Typhoon kills 18 in trail of destruction
Prapiroon forces 500,000 people to flee and destroys hundreds of homes
Typhoon Prapiroon killed at least 18 people on the mainland and forced the evacuation of nearly half a million, but the damage was less serious than expected because it weakened rapidly once over land.
Prapiroon, the fifth severe storm to hit southern China this year, weakened to a tropical storm as it moved from Guangdong to Guangxi . It hit the capital of Guangxi, Nanning , early yesterday evening, bringing heavy downpours.
It was heading westwards at 15km/h last night but was gradually losing strength. The typhoon killed 17 people in Guangdong, including at least three in Shenzhen, one in Zhuhai and another in Yangjiang . Most were killed by falling objects. A resident in Guangxi was also killed. In Yangjiang, which took the full brunt of the typhoon on Thursday, more than 800 houses collapsed and 732,000 residents were affected. The storm pelted some districts with more than 100mm of rain.
The Guangdong government evacuated 297,050 people from 10 coastal cities. In Guangxi, at least 219,000 people living in low-lying areas were moved to safety.
In Yulin city , Guangxi, local authorities reported flooding and at least two landslides. Water levels in reservoirs were lowered in case of flooding.
Prapiroon wrecked crops and uprooted trees in Guangdong and Guangxi. Some places briefly lost power. The typhoon also severely interrupted marine and aviation traffic in the provinces. In Shenzhen, more than 172 flights were delayed or cancelled on Thursday, while more than 40 flights were affected in Guangzhou. But the airlines yesterday resumed normal services as weather conditions improved, with Prapiroon moving out of Guangdong.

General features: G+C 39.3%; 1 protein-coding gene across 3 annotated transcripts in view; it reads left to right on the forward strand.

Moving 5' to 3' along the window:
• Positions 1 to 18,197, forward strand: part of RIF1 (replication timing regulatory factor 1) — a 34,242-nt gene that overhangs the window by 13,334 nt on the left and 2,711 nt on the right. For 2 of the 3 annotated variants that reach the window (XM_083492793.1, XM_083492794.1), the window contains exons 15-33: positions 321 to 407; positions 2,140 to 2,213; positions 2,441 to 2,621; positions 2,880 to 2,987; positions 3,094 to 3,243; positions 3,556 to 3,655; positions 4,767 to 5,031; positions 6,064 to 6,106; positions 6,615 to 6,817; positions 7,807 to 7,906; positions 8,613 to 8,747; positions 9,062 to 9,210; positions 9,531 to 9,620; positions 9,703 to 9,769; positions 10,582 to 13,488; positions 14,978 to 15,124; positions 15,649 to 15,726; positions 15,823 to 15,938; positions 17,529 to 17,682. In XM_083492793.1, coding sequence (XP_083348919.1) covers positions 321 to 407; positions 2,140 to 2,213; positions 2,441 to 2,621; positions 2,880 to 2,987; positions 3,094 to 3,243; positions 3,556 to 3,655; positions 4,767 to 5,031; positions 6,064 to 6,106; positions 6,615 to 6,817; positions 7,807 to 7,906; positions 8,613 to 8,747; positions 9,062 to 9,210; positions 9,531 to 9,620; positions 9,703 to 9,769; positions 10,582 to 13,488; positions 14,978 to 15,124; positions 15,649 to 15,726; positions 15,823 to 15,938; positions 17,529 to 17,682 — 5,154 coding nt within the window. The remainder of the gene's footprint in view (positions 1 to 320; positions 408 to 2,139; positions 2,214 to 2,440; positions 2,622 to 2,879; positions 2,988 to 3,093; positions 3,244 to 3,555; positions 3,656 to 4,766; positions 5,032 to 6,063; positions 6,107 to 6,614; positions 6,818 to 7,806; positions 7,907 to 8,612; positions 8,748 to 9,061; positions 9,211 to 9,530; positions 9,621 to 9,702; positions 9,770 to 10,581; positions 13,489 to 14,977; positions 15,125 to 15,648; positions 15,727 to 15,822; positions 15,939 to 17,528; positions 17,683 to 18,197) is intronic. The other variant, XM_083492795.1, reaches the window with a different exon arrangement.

The airport in Zhangjiang , which was closed on Thursday, also reopened. In Nanning, flights could land but were unable to take off.
All vessels were called back to port before the storm. But in Guangxi, 40 vessels carrying a total of 100 fishermen were unable to reach shore because of heavy winds and rough seas, Xinhua reported.
The navy and marine police mounted rescue missions but could not get near the vessels because of heavy seas. The local government said rescuers would stay in constant contact with the ships, with no deaths reported by last night.
The destruction brought by Prapiroon was less severe than anticipated and not as bad as that caused by tropical storm Bilis or typhoon Kaemi, which ravaged Fujian and nearby provinces last month. Bilis killed more than 600 people on the mainland, making it the deadliest storm to hit China since 1997.
'We are glad that Prapiroon has not caused too much damage. It weakened very fast once it landed. The area affected by it is also smaller than Bilis,' said a staff member from Yangjiang flood control and drought relief headquarters.
He said that local governments had made full preparations to reduce the typhoon's damage as much as possible.
'All government leaders have to be at the frontline to direct rescue work. We have despatched officers into mountains and other remote areas to warn the residents,' he said.
CCTV reports said the Ministry of Public Security yesterday asked police to draw up an emergency plan for typhoons.